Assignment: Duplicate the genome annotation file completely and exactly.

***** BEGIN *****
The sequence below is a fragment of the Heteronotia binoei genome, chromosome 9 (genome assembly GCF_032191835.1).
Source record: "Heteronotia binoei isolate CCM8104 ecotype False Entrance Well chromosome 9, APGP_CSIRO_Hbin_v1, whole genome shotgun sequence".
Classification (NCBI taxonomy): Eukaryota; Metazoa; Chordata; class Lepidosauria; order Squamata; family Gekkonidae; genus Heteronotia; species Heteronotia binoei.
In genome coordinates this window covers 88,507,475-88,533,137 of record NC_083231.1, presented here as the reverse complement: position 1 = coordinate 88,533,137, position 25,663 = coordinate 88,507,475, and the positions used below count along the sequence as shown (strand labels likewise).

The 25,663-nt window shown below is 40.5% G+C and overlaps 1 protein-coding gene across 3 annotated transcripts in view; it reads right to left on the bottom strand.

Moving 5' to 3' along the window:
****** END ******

The sequence below is a fragment of the Heteronotia binoei genome, chromosome 9 (genome assembly GCF_032191835.1).
Source record: "Heteronotia binoei isolate CCM8104 ecotype False Entrance Well chromosome 9, APGP_CSIRO_Hbin_v1, whole genome shotgun sequence".
Classification (NCBI taxonomy): Eukaryota; Metazoa; Chordata; class Lepidosauria; order Squamata; family Gekkonidae; genus Heteronotia; species Heteronotia binoei.
In genome coordinates this window covers 88,507,475-88,533,137 of record NC_083231.1, presented here as the reverse complement: position 1 = coordinate 88,533,137, position 25,663 = coordinate 88,507,475, and the positions used below count along the sequence as shown (strand labels likewise).

The 25,663-nt window shown below is 40.5% G+C and overlaps 1 protein-coding gene across 3 annotated transcripts in view; it reads right to left on the bottom strand.

Moving 5' to 3' along the window: